MusicWeb International's Worldwide Concert and Opera Reviews

 Clicking Google advertisements helps keep MusicWeb subscription-free.

Other Links

Editorial Board

  • Editor - Bill Kenny

  • Deputy Editor - Bob Briggs

Founder - Len Mullenger

Google Site Search


Internet MusicWeb




Edinburgh International Festival 2009 (9) - Haydn: Joyce DiDonato (mezzo), David Blackadder (trumpet) Orchestra of the Age of Enlightenment, Sir Roger Norrington (conductor), Usher Hall, 22.8.2009 (SRT)


Haydn: Symphony No. 49 in F Minor, “La Passione”

Trumpet Concerto

Scena di Berenice

Symphony No. 48 in C, “Maria Theresia”

I’ve always been something of a Roger Norrington sceptic. His distinctive brand of music making – of which no-vibrato-under-any-circumstances is only the most famous example – has never appealed: it strikes me that too often it can be academic for its own sake and to my ears his approach is too often cold and passionless. Alas, the symphony that opened this concert only confirmed my fears. He plodded through the Adagio opening movement with the strings sounding wan and pale, without colour or energy. Perhaps that was the point, for me the piece was drained of any life. The soporific minuet was woken up only by the rustic-sounding trio focused on the winds. The finale eventually produced the passione of the title, but for me it was too little too late. There were the same problems in the middle movements of No. 48, but here at least there was sufficient liveliness and bounce in the outer movements, spearheaded by the fanfare-led horn part which gave some much needed energy to the first movement. The orchestra was on altogether better form for the Trumpet Concerto, perhaps because the music itself is more inspired, but David Blackadder seemed tense and unrelaxed, leading to more than a few fluffed notes. Any live performance is prone to those, of course, and his tone was fantastic when he was on form, but the performance as a whole didn’t flower in the way that it ideally should.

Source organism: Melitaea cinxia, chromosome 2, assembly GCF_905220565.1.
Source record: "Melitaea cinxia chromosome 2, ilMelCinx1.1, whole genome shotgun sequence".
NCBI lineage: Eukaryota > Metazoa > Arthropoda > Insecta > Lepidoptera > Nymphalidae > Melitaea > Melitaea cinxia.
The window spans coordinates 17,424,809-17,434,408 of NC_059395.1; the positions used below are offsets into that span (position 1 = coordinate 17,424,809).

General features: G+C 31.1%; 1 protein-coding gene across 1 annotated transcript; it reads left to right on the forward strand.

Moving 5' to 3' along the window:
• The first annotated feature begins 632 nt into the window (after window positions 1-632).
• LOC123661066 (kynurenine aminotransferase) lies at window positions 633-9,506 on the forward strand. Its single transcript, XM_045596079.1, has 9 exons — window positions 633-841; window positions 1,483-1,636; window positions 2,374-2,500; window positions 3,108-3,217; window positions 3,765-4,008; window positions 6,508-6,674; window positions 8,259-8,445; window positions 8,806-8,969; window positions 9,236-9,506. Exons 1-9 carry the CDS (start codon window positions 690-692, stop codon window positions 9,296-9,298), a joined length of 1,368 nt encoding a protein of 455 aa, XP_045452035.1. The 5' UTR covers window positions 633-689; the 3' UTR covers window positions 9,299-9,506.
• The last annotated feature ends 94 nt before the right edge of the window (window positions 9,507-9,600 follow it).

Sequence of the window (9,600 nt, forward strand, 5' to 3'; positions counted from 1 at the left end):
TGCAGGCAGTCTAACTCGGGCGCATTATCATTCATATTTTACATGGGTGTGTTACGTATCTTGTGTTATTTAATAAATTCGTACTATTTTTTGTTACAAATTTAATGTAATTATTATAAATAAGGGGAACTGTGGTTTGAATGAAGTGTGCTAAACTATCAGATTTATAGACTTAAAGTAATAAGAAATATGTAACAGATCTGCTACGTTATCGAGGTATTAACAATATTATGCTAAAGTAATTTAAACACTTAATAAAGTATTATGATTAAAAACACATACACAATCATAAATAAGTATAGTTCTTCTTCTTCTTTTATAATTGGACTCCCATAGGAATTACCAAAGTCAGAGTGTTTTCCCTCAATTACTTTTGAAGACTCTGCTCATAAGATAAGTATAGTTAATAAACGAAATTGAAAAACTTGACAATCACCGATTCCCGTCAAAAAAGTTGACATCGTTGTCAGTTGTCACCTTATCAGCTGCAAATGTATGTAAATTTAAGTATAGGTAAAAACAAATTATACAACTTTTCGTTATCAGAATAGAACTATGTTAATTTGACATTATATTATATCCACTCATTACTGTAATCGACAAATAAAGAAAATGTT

It took the arrival of Joyce DiDonato to inject some real star quality into the evening. Even here, though, she was foiled by some unlooked for drama as the Usher Hall lighting desk failed (twice!), plunging the stage into darkness. In the end it wasn’t properly fixed and the performers had to do with an orange floodlight effect which, it was judged, was better than nothing, if far from ideal. Once she finally got to sing she was magnificent. DiDonato is one of the greatest singing actresses of our age, as anyone who has seen her Rossini at Covent Garden will testify. She stormed through Berenice’s recitatives, proving alluring and sensuous for the aria, then fierce and implacable for the mad scene. The highlight of the evening, however, was a piece that wasn’t on the programme and wasn’t even by Haydn. For an encore DiDonato sang Handel’s Ombra mai fu with utmost sensitivity and sensual allure. Here too, for once, the orchestra was allowed to open up and show some real heart, accompanying the vocal line like a smooth caress. It would have been good to have witnessed some more of this in what was, on balance, a disappointing evening.

The Edinburgh International Festival runs until Sunday 6th
September at venues across the city. For full details go to

Simon Thompson


Back to Top                                                 Cumulative Index Page